19. 19. Reticulocyte  Young erythrocytes with granular or reticular filamentous structures.  Makes up 0.5-2% of all erythrocytes  Vital staining required to make this visible.  Reticulocytosis seen following hemolysis or acute blood loss
  20. 20.  The Reticulocyte  Has no nucleus  Has no organelles  Is larger than the mature RBC  Is not concave  Has many polyribosomes  In severe anemia, many of these are released into the blood prematurely Reticulocyte response.  Normally 1% of circulating blood, are reticulocytes.
  21. 21. 8. Mature erythrocyte • Reddish, circular, biconcave cells • 7-8 µ • No visible internal structure • High Hb content • Bright at centre due to biconcave shape 7.2 µm
  22. 22. Duration of erythropoiesis HSC to RBC- 21 days Differentiation phase: from pronormoblast to reticulocyte phase- 5 days Maturation phase: from reticulocyte to RBC- 2 days
  23. 23. Changes during erythropoiesis  Decrease in size  Loss of mitotic activity (later part of intermediate.normo)  Hemoglobinization (intermediate normoblast)  Change of cell shape (from globular to biconcave)  Disappearance of nucleus, mitochondria, RNA, etc  Change of staining (basophilic – eosinophilic)
  24. 24. Reticulocyte response  Increase in reticulocyte count after treatment of anemia indicates bone marrow activity
  25. 25. 1. Definition 2. Theories of erythropoiesis 3. Sites of erythropoiesis 4. Stages of erythropoiesis 5. Reticulocyte 6. Mature Red Cell
  26. 26. Part – II ERYTHROPOIESIS
  27. 27. Regulation of erythropoiesis  General factors - Hypoxia  erythropoietin - Growth inducers - Vitamins  Maturation factors - Vitamin B 12 - Folic acid  Factors necessary for hemoglobin production - Vitamin C Helps in iron absorption (Fe+++  Fe++) - Proteins  Amino Acids for globin synthesis - Iron & copper  Heme synthesis - calcium, bile salts, cobalt & nickel.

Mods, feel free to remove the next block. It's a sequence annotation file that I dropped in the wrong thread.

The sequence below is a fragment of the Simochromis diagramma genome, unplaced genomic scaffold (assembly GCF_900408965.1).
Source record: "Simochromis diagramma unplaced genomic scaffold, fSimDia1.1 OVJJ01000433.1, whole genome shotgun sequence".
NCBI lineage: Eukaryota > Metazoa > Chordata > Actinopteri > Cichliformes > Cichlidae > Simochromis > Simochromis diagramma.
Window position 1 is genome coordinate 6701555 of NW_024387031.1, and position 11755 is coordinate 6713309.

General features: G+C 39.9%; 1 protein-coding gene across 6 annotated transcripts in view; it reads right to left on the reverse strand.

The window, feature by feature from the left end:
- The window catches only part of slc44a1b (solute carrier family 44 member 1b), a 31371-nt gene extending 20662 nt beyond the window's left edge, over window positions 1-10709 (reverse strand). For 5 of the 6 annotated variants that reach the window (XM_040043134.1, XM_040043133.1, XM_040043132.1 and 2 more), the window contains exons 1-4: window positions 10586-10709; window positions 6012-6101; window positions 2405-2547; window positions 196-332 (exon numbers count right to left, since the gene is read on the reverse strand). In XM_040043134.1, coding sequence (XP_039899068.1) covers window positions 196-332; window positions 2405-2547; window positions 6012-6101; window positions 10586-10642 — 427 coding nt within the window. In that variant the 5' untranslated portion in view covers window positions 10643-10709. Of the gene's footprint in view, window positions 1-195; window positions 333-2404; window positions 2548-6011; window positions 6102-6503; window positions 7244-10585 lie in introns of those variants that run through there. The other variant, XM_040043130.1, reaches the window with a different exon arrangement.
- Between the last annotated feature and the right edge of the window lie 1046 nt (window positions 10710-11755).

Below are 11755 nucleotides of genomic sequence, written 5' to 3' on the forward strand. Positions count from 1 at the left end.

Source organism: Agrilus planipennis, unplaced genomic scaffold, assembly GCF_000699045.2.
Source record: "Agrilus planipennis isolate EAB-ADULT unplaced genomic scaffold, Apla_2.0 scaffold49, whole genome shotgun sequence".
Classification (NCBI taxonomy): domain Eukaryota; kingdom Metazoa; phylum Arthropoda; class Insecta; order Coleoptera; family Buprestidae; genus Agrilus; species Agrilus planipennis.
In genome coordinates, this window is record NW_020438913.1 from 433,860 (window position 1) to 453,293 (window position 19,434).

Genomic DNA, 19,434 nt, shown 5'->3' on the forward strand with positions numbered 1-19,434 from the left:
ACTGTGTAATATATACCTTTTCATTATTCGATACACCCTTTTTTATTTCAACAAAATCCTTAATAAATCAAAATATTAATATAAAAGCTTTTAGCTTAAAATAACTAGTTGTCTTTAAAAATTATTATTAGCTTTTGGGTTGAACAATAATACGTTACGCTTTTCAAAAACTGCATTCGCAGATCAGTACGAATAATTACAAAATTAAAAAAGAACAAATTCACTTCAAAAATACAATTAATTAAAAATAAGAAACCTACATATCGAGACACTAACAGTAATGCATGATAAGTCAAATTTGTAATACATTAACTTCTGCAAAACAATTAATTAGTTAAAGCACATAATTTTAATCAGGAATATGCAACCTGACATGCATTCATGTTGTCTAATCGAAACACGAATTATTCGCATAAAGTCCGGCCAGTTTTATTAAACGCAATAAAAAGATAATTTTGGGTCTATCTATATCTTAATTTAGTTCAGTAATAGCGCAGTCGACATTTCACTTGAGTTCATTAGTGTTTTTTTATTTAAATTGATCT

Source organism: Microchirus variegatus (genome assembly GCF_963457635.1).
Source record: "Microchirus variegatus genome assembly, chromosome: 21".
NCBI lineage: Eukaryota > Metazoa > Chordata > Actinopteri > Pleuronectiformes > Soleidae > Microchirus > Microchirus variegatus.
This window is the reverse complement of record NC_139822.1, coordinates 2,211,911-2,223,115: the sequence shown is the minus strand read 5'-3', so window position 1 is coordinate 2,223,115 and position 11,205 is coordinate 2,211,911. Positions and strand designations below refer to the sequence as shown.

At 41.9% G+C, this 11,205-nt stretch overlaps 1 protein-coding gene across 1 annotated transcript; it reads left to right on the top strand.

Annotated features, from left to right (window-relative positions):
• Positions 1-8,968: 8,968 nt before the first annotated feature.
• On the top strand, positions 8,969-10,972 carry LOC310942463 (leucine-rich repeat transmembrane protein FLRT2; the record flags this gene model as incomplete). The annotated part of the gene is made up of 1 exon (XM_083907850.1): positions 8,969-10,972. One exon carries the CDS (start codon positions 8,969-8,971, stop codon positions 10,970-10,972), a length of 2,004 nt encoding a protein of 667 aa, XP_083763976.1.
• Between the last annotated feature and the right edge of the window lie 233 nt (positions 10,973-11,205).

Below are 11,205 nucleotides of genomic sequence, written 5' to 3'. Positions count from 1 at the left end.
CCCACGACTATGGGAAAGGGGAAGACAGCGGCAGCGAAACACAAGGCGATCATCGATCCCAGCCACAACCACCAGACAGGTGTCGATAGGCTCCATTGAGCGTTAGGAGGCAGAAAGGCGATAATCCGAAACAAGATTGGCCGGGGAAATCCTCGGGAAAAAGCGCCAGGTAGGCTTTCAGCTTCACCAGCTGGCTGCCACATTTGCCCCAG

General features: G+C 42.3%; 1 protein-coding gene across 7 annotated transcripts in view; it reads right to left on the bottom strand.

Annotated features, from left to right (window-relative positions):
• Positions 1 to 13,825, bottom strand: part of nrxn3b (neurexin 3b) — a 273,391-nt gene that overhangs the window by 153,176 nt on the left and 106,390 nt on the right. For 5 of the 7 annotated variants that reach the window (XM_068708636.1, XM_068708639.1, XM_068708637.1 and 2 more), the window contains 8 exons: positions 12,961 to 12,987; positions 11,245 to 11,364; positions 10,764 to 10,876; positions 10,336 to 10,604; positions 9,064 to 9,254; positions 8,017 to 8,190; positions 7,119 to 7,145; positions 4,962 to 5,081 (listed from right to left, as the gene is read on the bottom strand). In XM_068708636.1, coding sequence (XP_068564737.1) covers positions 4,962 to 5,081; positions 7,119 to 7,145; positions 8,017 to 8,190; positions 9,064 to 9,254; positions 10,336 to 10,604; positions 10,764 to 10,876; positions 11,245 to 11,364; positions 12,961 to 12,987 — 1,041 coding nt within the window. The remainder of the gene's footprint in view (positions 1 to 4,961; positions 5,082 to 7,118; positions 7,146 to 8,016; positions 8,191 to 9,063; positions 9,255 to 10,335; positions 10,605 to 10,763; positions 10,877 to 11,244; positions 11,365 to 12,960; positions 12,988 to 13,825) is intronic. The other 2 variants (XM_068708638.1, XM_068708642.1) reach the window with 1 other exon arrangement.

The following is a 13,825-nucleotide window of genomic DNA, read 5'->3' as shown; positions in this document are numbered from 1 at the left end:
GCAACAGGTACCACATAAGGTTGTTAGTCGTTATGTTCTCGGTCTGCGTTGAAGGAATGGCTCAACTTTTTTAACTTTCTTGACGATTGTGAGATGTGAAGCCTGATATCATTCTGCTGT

28. 28. General factors Hypoxia  erythropoietin
  29. 29. ERYTHROPOIETIN  Glycoprotein MW-34000 (165 AA residues) Formation  85% formed in endothelial cells of the peritubular capillaries of the renal tubules.  15% formed in liver, hepatic cells & Kupffer cells. Breakdown  In liver. Half life is 5hours
  30. 30. Regulation of erythropoietin secretion  O2 sensor (heme protein) in kidney & liver  Deoxy & oxy form of O2 sensor  HYPOXIA INDUCIBLE FACTOR-1 (HIF-1)  Erythropoietin gene  Erythropoietin mRNA  Erythropoietin
  31. 31. ERYTHROPOEITIN Stimuli for production  Hypoxia  Products of RBC destruction  High altitude  Anemia  Chronic lung or heart diseases  Catecholamines  Prostaglandins Androgens Inhibition  Blood transfusion
  32. 32. Functions of Erythropoietin  Erythropoietin increases RBC production in 3 ways:  Promotes pronormoblast production  Shortens the transition time through the normoblast stage  Promotes the early release of reticulocytes.
  33. 33. Renal failure
  34. 34. Growth inducers/ Differentiation inducers  Interleukin 1, 3, 6 (IL-3 is a growth inducer for all cell lines )  CSF- E (colony stimulating factor – erythro)
  35. 35. Maturation factors  Vitamin B 12  Folic acid Dietary factors - IRON
  36. 36. Vit B-12  Source : only animal tissues  Absorption from ileum  Functions • Promotes maturation of RBCs (plays an important role in folic acid synthesis of nucleic acid-DNA)
  37. 37. Sources of vitamin B12Sources of vitamin B12 41
  38. 38. Absorption of Vitamin B12 and the role of Intrinsic factorAbsorption of Vitamin B12 and the role of Intrinsic factor 43Namrata Chhabra
  39. 39. Folic acid  Green leafy vegetables , yeast, liver  Function : maturation of RBC
  40. 40. LIFE SPAN OF MEGALOBLAST IS 40 DAYS
  41. 41. 46
  42. 42. Iron
  43. 43. IRON DEFICENCY ANEMIA
  44. 44. Other Factors Regulating erythropoiesis NUTRITIONALNUTRITIONAL FACTORFACTOR  ProteinsProteins VITAMINSVITAMINS  B12 & folic acid – forB12 & folic acid – for synthesis of DNAsynthesis of DNA  Riboflavin – Normal BMRiboflavin – Normal BM divisiondivision  Pyridoxine – HemePyridoxine – Heme synthesissynthesis  Vitamin C – absorption ofVitamin C – absorption of Fe from gutFe from gut MINERALSMINERALS  Iron – for HbIron – for Hb  Cu, Zn, Co– HbCu, Zn, Co– Hb synthesissynthesis HORMONESHORMONES  TestosteroneTestosterone  Thyroxine, AdrenalThyroxine, Adrenal hormoneshormones  Pituitary hormones –Pituitary hormones – stimulatestimulate ErythropoietinErythropoietin NEURAL Stimulation of Hypothalamus ↑ RBC production